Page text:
"Russian UN Security Council presidency on April 1 is a bad joke. Russia has usurped its seat; it's waging a colonial war; its leader is a war criminal wanted by the ICC for kidnapping children," Foreign Minister Dmytro Kuleba wrote on Twitter.

"The world can't be a safe place with Russia at UNSC," he added.

The presidency rotates every month between the 15 member states.

Russia would hold little influence on the decisions but be in charge of setting the agenda.

0821 GMT — Far-right lawmakers walk out of Zelenskyy speech to Austrian parliament

Lawmakers from the pro-Russia, far-right Freedom Party have walked out of the lower house of Austria's parliament during a speech by Ukrainian President Volodymyr Zelenskyy, protesting that it violated Austria's neutrality.

Austria says its neutrality prevents it from military involvement in the conflict and while it supports Ukraine politically it cannot send the country weapons in its fight against Russia.

The Freedom Party (FPO), however, had warned days before that it would hold some form of protest against Zelenskyy's address. Its lawmakers attended the start of the speech and then left.

Lawmakers who walked out of the chamber left small placards on their desks featuring the party logo and either "space for neutrality" or "space for peace".

0733 GMT — China willing to work with Russian military: Chinese defence ministry

China has said its military was willing to work together with the Russian military to strengthen strategic communication and coordination.

The two countries would work together to implement global security initiatives, said Tan Kefei, a spokesman at the Chinese defence ministry, at a regular press conference.

Tan said the two countries would deepen military trust and jointly safeguard international fairness and justice.

They will also furt her organise joint maritime, air patrols and joint exercises, Tan said.

0520 GMT — Russia sets conditions for peace talks with Ukraine

Russia said that Ukraine must stay “neutral” and refuse to join NATO and the European Union in order to begin peace talks on the war.

“We need a neutral and non-bloc status of Ukraine, its refusal to join NATO and the EU and confirmation of Ukraine's nuclear-free status as well as recognition by Kyiv and the international community of new territorial realities,” Deputy Foreign Minister Mikhail Galuzin said in an interview with Russian news network RTVI.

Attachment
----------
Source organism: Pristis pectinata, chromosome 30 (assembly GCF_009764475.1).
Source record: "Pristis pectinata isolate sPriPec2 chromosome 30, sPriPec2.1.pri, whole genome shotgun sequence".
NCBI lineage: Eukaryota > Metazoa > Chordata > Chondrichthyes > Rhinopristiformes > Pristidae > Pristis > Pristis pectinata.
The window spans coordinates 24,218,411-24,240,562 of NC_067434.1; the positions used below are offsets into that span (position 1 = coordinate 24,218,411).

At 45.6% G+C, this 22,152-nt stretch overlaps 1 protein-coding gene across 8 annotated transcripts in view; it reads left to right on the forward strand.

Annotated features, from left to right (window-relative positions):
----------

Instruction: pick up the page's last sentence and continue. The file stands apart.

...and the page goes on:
Galuzin said that Moscow believes a “comprehensive, just and sustainable peace in Ukraine and Europe” is possible once clashes between Russian and Ukrainian troops end, in addition to the supply of weapons by Western countries.

He said Ukraine has refused to consider a diplomatic settlement to the war and there have not been “significant changes” in Kyiv’s position as it “continues “to rely on a military solution to the conflict.”

0251 GMT — Singapore says Russia's offensive in Ukraine violated UN charter

 Singapore's Prime Minister Lee Hsien Loong has said that Russia's offensive in Ukraine has gravely violated the United Nations charter and international law.

Big powers have the responsibility of maintaining stable and workable relations with one another, and the most worrying is the state of relations between the United States and China, Lee said at the Boao forum in the southern Chinese island province of Hainan.

2239 GMT — Ukraine says Russian forces making progress in frontline Bakhmut

Russian forces have had some success in the eastern frontline city of Bakhmut, Ukrainian military officials said, adding that their fighters were still holding on in a battle that has lasted several months.

The mining city of Bakhmut and surrounding towns in the eastern industrial region of Donetsk have been the focal point of assault for much of the 13-month-long offensive by Russia of neighbouring Ukraine. Neither side yet has full control with heavy losses suffered by both.

"Enemy forces had a degree of success in their actions aimed at storming the city of Bakhmut," the General Staff of the Ukrainian Armed Forces said in its regular report. "Our defenders are holding the city and are repelling numerous enemy attacks."

Russian officials say their forces are still capturing ground in street-by-street fighting inside Bakhmut.

2100 GMT — Britain, Germany 'stand with Ukraine': Charles III

Britain and Germany stand united with Ukraine in its battle against Russia's unprovoked offensive, Charles III said in Berlin on his first foreign visit as king. 

"We stand side by side in protecting and advancing our shared democratic values. This is epitomised so clearly today as we stand together with Ukraine in defence of freedom and sovereignty in the face of unprovoked aggression," he told a state banquet hosted by German President Frank-Walter Steinmeier.

For our live updates from Wednesday (March 29), click here.

Source: TRTWorld and agencies